Vie de cette artiste peintre unique à cette époque...Ses œuvres les plus marquantes, et sa détermination de la création des expositions indépendantes avec: Monet.. Pissarro.. Manet... Renoir...

Vasily Polenov: A collection of 271 works (HD)

Vasily Polenov: A collection of 271 works (HD) Description: "Russian painter. He began a systematic study of drawing in 1856, first with the landscape painter Pavel Cherkasov (1834-1900), then from 1859 to 1861 with Pavel Chistyakov (1832-1919). He also took lessons with Chistyakov, whom he considered his most important teacher, in 1871 and early 1872, after finishing his academic course. From 1863 to 1871 Polenov studied at the St Petersburg Academy of Art, where he met members of the progressive wing of the Russian artistic intelligentsia, and occasionally in the faculty of law at St Petersburg University. The classical education he received at home, his academic training and lessons with Chistyakov led Polenov towards an 'exalted' history painting, although he personally inclined towards landscape. This dualism remained in Polenov's work for the duration, and not until the late 1880s and early 1890s did he achieve a stable relationship between the two forms. The whole of his student career and the initial postgraduate, scholarship period was largely taken up with historical works: from academic compositions, for example the Resurrection of Jairus's Daughter (1871; Pskov, Museum of History), for which he received the Grand Gold Medal and a travel bursary (in Germany and Italy, 1872-73, and France, 1873-76), to numerous pictures and sketches on subjects from antiquity and medieval history, executed in France or shortly after his departure from there, under the perceptible influence of Paul Delaroche (e.g. The Master's Right, 1874; Moscow, Tretyakov Gallery). At the same time he produced his first independent works, in the 1860s and early 1870s: landscapes in the surroundings of the Imochentsy estate in Karelia (e.g. Mountains, 1870; Moscow Tretyakov Gallery), and landscape studies and pictures executed from nature in Normandy in 1874 (e.g. Fishing Boat, Etretat; Moscow, Tretyakov Gallery). In 1876 he became an Academician. In 1882-95 he was professor of landscape painting at the School of Art in Moscow. He became interested in depictions of Christ and philosophical and religious questions. In 1905 he left the teaching staff of the Academy in protest against the massacre in St. Petersburg. In 1910-18 he managed the first folk-theatre in Moscow, and became active in the development of factory and village theatre." --- MUSIC: Kevin MacLeod - Drone in D Drone in D by Kevin MacLeod is licensed under a Creative Commons Attribution license (https://creativecommons.org/licenses/by/4.0/) Source: http://incompetech.com/music/royalty-free/index.html?isrc=USUAN1200044 Artist: http://incompetech.com/ SUBSCRIBE: www.youtube.com/c/LearnFromMasters?sub_confirmation=1 Facebook: https://www.facebook.com/LearnFromMasters/ Google+: https://plus.google.com/+LearnFromMasters Contact: LearnFromMasters01@gmail.com SUPPORT MY WORK AT: https://www.patreon.com/LearnFromMasters (By donating at least 50$ you'll have acces to all artworks (JPEG files) collection already posted on this channel!) LIST OF ARTISTS already posted on LearnFromMasters: https://goo.gl/hri4HE --- Thank you so much for your support!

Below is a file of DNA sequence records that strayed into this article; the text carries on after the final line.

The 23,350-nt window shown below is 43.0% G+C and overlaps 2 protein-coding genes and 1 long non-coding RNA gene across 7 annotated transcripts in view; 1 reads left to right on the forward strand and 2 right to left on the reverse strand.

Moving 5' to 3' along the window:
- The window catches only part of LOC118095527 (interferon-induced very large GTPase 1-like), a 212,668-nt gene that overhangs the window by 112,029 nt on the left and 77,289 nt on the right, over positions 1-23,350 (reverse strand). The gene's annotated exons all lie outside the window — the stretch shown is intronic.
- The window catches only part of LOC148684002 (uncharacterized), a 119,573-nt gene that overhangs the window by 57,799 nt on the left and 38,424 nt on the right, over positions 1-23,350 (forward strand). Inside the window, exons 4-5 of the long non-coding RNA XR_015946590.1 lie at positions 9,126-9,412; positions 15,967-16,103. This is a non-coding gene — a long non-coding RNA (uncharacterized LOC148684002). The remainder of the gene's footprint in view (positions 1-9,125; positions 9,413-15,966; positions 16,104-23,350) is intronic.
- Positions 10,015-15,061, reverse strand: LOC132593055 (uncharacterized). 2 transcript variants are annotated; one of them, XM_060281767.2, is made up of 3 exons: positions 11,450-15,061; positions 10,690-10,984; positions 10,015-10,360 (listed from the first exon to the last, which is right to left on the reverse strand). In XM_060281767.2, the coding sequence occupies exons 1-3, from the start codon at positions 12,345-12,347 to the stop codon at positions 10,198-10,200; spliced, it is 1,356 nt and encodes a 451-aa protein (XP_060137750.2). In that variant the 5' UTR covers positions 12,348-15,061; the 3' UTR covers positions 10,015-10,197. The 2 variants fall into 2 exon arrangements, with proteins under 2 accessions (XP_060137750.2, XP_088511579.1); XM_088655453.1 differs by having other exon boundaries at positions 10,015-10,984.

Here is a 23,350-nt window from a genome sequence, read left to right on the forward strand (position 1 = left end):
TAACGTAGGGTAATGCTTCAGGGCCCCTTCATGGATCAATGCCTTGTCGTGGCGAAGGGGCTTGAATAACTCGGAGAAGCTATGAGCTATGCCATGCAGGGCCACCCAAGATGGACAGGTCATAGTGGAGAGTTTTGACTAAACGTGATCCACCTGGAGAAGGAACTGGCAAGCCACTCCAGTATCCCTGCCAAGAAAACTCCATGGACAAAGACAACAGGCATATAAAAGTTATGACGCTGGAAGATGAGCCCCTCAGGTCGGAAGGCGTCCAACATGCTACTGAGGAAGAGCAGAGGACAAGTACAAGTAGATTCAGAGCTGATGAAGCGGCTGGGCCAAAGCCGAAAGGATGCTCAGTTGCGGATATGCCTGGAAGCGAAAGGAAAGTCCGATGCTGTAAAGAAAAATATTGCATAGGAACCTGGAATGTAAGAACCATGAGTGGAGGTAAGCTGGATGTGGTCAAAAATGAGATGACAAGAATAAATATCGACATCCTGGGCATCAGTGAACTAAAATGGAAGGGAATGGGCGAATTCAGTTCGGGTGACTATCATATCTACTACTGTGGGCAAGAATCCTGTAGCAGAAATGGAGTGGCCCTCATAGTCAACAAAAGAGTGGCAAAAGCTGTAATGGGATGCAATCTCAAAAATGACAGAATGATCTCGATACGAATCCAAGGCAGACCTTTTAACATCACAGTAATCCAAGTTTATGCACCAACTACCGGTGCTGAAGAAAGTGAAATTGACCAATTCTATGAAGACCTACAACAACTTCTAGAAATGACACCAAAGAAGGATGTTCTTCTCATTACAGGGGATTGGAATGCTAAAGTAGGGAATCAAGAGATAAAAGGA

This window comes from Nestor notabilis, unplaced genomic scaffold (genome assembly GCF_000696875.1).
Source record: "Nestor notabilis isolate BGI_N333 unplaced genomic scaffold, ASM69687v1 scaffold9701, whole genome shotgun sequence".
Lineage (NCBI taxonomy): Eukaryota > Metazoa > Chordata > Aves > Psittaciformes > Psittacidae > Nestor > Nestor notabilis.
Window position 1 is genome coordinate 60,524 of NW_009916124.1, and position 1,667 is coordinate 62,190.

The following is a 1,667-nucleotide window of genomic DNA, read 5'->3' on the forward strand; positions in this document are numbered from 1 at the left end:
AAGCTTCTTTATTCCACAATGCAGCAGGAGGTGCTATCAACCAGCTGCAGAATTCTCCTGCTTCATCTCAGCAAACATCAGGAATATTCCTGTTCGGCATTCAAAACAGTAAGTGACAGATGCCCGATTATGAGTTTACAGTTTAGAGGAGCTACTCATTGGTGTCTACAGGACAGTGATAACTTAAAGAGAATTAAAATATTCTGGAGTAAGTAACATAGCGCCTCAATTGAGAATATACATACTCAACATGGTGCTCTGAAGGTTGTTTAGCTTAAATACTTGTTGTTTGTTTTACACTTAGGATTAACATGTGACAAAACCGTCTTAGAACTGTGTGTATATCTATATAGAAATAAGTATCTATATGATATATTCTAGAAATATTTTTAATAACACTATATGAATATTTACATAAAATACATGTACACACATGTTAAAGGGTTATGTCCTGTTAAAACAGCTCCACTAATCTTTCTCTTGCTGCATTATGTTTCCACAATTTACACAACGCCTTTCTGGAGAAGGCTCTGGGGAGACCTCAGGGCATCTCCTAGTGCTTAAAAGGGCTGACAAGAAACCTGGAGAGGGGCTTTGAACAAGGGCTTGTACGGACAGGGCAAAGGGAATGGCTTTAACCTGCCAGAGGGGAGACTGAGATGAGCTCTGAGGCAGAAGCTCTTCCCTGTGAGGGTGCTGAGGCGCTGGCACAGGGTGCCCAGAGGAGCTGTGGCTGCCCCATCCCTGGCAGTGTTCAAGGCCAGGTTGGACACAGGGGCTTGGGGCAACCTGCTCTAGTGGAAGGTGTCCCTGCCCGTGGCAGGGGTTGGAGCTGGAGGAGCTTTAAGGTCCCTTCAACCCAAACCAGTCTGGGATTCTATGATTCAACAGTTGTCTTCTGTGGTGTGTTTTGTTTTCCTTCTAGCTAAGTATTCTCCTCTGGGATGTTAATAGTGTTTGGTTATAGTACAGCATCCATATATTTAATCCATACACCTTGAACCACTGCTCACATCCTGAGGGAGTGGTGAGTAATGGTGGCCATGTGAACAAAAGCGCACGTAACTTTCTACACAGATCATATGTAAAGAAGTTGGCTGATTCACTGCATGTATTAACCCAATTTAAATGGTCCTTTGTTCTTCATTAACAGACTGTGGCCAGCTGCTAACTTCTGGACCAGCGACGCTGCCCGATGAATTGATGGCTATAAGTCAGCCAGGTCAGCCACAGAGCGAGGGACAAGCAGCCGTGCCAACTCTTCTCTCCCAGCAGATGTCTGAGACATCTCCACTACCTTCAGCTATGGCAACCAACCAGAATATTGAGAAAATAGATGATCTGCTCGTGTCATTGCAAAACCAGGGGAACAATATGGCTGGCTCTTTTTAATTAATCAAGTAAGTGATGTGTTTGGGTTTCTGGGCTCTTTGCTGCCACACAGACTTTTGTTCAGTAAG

Matisse meets Picasso documentary (2002)